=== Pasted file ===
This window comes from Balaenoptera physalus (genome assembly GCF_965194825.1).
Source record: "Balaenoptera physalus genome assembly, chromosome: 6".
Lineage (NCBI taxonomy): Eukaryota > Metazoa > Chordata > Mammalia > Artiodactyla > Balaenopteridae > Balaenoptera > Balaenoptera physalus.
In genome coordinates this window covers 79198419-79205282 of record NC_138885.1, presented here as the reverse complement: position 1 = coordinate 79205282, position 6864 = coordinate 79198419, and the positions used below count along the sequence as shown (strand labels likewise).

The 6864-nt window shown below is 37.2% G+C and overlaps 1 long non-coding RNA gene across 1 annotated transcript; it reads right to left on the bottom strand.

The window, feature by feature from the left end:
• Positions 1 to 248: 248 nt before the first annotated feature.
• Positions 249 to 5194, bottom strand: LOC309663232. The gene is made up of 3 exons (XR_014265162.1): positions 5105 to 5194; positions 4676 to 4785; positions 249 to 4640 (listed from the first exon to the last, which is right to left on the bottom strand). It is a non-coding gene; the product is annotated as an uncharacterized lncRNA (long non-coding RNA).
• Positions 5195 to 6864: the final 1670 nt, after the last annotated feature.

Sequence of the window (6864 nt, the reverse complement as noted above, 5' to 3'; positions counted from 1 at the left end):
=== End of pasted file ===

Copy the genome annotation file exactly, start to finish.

This window comes from Balaenoptera physalus (genome assembly GCF_965194825.1).
Source record: "Balaenoptera physalus genome assembly, chromosome: 6".
Lineage (NCBI taxonomy): Eukaryota > Metazoa > Chordata > Mammalia > Artiodactyla > Balaenopteridae > Balaenoptera > Balaenoptera physalus.
In genome coordinates this window covers 79198419-79205282 of record NC_138885.1, presented here as the reverse complement: position 1 = coordinate 79205282, position 6864 = coordinate 79198419, and the positions used below count along the sequence as shown (strand labels likewise).

The 6864-nt window shown below is 37.2% G+C and overlaps 1 long non-coding RNA gene across 1 annotated transcript; it reads right to left on the bottom strand.

The window, feature by feature from the left end:
• Positions 1 to 248: 248 nt before the first annotated feature.
• Positions 249 to 5194, bottom strand: LOC309663232. The gene is made up of 3 exons (XR_014265162.1): positions 5105 to 5194; positions 4676 to 4785; positions 249 to 4640 (listed from the first exon to the last, which is right to left on the bottom strand). It is a non-coding gene; the product is annotated as an uncharacterized lncRNA (long non-coding RNA).
• Positions 5195 to 6864: the final 1670 nt, after the last annotated feature.

Sequence of the window (6864 nt, the reverse complement as noted above, 5' to 3'; positions counted from 1 at the left end):